Sunday, February 28, 2010

Why the US is Becoming a Transfer State

Since the US has been on its way to winning the Cold War, public resources (taxes) have been freed by the peace dividend (see the graph) for other use.

Accordingly, the rent seeking competition has been increasing, and various, support maximizing, administrations have been happy to oblige the demanders of transfers.

Saturday, February 27, 2010

Greg Mankiw on Optimal Taxation


Previous Dissolutions of Currency Unions

Here are a few links to papers on the topic that could shed some light on the current Euro problem:

Marc Flandreau on the dissolution of Austria-Hungary (gated version but the abstract is available).

Linda S. Glodberg, Barry W. Ickes, and Randi Ryterman on departures from the Ruble Zone.

And Jan Fidrmuc and Július Horváth on the break-up of Czechoslovakia.

Hat tip: Tyler Cowen (Marginal Revolution) who also mentions a March 1920 article by Karl Schlesinger, “The Disintegratin of the Austro-Hungarian Currency”, in The Economic Journal.

Thursday, February 25, 2010

Foreign Aid: A Policy in Search of a Rationale

In a review of a book by Zambian economist Dambisa Moyo, in the January issue of Foreign Affairs, Jagdish Bhagwati retraces a short and striking history of the doctrine of aid to development. It has been surprisingly shallow from the start and resting on extremely weak arguments.

The first one was the charity argument, but international altruism proved quite limited. Then followed the Cold War argument: if western nations did not give aid, the Soviet Union would do it, with dire consequences. But the catch was that it was then inevitable that much of the aid would end up in the hands of unsavory regimes that pledged to be anticommunist, but would use the funds for sumptuary spending. The self-interest argument (The Pearson Commission, 1968; the Brandt Commission, 1977) of doing well by doing good then followed. It was based on a crude Keynesian assertion that made no sense at all: raising global demand for goods and services through aid to poor countries would reduce unemployment in the rich countries. But obviously spending that money directly in the rich countries would reduce unemployment even more. Nowadays, the aim of limiting illegal immigration is taking center stage, but it neglects the fact that the primary constraint on illegal immigration, writes Bhagwati, is the inability of many aspiring immigrants to pay the smugglers who guide them across the borders. If paid higher salaries at home, they would have an even easier time paying “coyotes”, and more of them would attempt illegal entry.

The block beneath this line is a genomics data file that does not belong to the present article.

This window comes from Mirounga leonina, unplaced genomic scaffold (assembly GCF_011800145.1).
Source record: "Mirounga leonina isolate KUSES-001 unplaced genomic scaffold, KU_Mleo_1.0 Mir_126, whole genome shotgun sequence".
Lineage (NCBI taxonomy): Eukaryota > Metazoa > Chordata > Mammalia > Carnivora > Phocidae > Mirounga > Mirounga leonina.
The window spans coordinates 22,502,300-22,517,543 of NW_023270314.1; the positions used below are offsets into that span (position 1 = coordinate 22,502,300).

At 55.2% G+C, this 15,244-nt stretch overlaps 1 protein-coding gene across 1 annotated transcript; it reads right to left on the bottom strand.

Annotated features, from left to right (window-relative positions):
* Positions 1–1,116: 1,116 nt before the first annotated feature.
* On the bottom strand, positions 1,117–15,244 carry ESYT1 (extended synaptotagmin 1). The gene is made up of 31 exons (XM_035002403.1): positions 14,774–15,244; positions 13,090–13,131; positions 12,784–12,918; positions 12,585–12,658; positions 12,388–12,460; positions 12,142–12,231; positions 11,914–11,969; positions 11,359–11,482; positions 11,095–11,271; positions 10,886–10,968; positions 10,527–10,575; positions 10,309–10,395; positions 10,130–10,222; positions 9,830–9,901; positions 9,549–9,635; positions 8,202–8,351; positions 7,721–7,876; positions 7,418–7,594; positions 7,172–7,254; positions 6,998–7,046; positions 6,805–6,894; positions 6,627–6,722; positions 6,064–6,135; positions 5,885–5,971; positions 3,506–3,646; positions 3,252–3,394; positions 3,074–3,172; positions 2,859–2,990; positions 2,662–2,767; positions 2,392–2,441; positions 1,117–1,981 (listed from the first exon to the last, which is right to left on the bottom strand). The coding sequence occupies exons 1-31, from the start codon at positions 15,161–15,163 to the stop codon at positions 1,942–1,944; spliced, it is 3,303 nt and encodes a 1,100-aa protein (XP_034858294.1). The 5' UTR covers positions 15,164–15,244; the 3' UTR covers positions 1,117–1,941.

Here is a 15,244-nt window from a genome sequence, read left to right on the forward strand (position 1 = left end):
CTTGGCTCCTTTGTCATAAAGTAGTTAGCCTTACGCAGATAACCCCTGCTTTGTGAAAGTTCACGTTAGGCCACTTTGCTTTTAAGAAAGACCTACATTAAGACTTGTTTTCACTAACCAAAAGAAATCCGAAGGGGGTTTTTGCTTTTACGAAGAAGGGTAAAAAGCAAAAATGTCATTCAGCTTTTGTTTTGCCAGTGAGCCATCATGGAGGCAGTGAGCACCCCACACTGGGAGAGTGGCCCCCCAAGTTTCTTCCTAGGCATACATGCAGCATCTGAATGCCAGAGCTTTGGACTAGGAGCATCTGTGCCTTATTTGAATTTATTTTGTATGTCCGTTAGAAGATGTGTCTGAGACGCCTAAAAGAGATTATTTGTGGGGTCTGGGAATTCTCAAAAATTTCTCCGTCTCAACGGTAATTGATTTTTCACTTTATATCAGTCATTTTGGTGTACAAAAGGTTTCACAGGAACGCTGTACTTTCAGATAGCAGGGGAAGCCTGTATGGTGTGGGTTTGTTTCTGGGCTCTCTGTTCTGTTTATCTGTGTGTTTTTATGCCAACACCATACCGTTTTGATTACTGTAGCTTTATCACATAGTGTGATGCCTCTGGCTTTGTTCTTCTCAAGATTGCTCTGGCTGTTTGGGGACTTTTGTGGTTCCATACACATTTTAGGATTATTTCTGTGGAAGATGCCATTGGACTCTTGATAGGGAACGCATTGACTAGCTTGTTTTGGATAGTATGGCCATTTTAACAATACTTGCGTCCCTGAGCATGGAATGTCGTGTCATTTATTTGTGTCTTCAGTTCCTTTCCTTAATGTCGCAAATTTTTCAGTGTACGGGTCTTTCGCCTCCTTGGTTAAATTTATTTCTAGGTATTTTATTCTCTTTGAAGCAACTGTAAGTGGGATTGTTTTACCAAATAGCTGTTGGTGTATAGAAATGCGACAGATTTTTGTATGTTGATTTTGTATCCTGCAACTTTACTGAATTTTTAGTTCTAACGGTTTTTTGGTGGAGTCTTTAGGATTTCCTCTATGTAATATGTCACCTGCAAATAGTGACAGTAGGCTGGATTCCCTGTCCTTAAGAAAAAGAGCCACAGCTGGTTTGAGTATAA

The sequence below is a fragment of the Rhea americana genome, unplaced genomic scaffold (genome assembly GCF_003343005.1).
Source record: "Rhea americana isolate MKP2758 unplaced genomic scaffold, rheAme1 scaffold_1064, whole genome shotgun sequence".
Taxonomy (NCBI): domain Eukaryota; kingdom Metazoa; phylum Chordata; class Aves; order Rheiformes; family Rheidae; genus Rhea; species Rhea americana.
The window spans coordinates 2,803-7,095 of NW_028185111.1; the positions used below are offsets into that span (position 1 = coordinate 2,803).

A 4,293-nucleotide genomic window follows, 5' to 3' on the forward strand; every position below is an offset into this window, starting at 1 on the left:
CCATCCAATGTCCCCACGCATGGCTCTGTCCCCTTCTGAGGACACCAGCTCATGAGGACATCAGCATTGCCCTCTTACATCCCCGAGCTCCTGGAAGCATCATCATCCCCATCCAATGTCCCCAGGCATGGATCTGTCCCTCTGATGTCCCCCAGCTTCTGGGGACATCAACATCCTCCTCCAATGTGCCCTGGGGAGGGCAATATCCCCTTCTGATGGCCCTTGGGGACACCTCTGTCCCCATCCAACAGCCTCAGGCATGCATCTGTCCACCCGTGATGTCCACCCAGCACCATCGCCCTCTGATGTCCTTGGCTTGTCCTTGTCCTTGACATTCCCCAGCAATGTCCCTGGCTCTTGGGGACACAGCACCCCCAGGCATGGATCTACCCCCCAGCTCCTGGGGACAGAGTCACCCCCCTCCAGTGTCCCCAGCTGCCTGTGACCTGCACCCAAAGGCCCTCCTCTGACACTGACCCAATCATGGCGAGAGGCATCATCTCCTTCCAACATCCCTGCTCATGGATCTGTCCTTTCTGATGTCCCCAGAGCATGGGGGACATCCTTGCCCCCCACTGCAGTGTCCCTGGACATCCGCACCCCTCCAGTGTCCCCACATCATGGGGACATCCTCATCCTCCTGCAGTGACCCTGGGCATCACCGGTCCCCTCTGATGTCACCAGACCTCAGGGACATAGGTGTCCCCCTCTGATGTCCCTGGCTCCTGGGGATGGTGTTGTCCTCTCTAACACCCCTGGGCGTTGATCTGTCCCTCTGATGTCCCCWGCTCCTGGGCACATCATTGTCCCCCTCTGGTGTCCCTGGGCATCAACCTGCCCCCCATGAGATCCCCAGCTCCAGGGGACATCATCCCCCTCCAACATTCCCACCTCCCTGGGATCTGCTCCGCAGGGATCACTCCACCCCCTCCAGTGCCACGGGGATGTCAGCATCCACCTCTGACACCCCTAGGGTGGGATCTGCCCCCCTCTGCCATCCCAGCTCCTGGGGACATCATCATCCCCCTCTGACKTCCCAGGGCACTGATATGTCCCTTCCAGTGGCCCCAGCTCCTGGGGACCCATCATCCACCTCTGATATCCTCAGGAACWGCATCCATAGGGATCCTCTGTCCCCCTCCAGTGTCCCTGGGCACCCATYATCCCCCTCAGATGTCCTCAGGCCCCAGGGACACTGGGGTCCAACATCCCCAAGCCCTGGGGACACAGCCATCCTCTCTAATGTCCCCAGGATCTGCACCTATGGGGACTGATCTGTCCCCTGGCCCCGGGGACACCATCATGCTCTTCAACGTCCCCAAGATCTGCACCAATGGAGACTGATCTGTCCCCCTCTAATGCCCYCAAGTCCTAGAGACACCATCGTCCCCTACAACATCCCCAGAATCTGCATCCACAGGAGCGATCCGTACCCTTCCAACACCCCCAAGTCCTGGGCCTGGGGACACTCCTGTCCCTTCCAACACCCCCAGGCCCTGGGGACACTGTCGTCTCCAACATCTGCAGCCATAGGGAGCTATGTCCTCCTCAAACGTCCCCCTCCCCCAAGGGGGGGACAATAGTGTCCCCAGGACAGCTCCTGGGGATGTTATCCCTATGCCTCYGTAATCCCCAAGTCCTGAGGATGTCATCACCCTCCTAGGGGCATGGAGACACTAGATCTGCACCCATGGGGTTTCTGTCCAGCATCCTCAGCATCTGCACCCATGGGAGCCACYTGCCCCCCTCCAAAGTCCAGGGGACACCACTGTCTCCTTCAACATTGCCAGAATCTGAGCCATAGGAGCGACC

Moreover, the provision of aid creates perverse incentives and unintended consequences. For instance the Harrod-Domar model widely used throughout the 1970s, which says that in order to get a target rate of growth one has to invest a target investment level, and for that reach a target savings rate. But if aid furnishes the funds for investment, then the problem is that, in practice, it led to reduced domestic savings. Many aid recipients were smart enough to realize that once wealthy nations had made a commitment to support them, shortfalls in their domestic efforts would be compensated by increased, not diminished, aid flows. The classical moral hazard problem.